Michael McCooe – Composer: Offenbach
German-born French composer Jacques Offenbach (20 June 1819 – 5 October 1880) completed nearly 100 operettas of the Romantic era between 1850s–1870s. His uncompleted opera The Tales of Hoffmann is one of his most famous works and remains part of the standard opera repertory.
He influenced the works of Johann Strauss Jr and Arthur Sullivan, among many other composers of future generations in composition.
Early breakthrough of Offenbach
Born in Cologne, Offenbach displayed his musical talents from a young age and by 14 he had been accepted as a student at the Paris Conservatoire. He chose to leave after one year of studying, in order to focus on playing the cello and conducting himself, to which he would go on to achieve international fame.
Offenbach produced his first full-length operetta, Orphée aux enfers (Orpheus in the Underworld), in 1858, which was exceptionally well received. This remains one of his most popular works, along with some of his 18 works from the 1860s, notably the Can Can.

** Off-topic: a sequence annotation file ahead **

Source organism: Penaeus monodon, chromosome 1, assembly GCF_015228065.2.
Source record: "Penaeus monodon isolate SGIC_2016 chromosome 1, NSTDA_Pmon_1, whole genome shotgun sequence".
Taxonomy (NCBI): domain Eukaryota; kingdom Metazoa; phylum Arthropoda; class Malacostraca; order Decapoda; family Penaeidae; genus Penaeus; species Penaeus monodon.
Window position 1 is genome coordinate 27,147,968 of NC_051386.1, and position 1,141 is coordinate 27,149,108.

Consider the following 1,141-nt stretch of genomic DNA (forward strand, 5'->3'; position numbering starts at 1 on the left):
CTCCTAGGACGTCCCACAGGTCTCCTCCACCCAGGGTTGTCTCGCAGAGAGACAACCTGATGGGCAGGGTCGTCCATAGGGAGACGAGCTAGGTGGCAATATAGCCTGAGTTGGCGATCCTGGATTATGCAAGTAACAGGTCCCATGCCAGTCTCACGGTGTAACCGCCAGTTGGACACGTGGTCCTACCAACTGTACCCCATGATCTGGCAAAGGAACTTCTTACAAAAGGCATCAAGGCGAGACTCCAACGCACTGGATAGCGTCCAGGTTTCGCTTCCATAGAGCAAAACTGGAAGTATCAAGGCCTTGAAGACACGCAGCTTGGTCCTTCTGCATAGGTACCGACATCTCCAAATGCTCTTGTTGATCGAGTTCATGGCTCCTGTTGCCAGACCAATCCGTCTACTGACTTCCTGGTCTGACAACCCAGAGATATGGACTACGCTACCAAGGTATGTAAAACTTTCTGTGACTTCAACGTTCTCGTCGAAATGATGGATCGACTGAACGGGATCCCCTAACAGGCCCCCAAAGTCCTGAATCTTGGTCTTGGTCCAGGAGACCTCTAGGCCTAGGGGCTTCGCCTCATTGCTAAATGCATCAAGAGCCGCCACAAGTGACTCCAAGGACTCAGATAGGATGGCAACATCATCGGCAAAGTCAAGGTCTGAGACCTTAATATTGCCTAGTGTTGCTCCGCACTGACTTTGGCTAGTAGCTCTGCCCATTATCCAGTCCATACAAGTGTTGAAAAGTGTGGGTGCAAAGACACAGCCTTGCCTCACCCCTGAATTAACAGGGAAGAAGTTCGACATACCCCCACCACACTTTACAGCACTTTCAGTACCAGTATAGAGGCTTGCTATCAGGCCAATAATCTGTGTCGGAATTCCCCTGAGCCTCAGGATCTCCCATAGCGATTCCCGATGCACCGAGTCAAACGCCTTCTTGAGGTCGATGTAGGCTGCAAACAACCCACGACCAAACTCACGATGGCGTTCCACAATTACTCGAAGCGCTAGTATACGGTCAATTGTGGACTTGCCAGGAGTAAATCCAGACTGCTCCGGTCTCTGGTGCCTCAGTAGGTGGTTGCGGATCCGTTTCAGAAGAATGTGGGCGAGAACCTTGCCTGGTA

His one-act pieces from this period include La belle Hélène (1864), La vie parisienne (1866), La Grande-Duchesse de Gérolstein (1867) and La Périchole (1868). The risqué humour and gentle satire made them internationally renowned and some of the works were translated for audiences in Vienna, London and other cities across Europe.
Offenbach’s later operettas proved popular in France, particularly Madame Favart (1878) and La fille du tambour-major (1879). La fille was very profitable for Offenbach, but left him with very little time to compose any other operas.
In his last years he strove to finish The Tales of Hoffmann, but passed away before the premiere of the opera, which has entered the standard repertory in versions completed or edited by other musicians.
He passed away in Paris in 1880 at the age of 61, and it was believed by critics that his music would soon be forgotten. That was not the case, and it has gone on to have a lasting impression on many composers in the generations since.
You can listen to some of my favourite classical pieces on my Michael McCooe SoundCloud profile, which is updated regularly.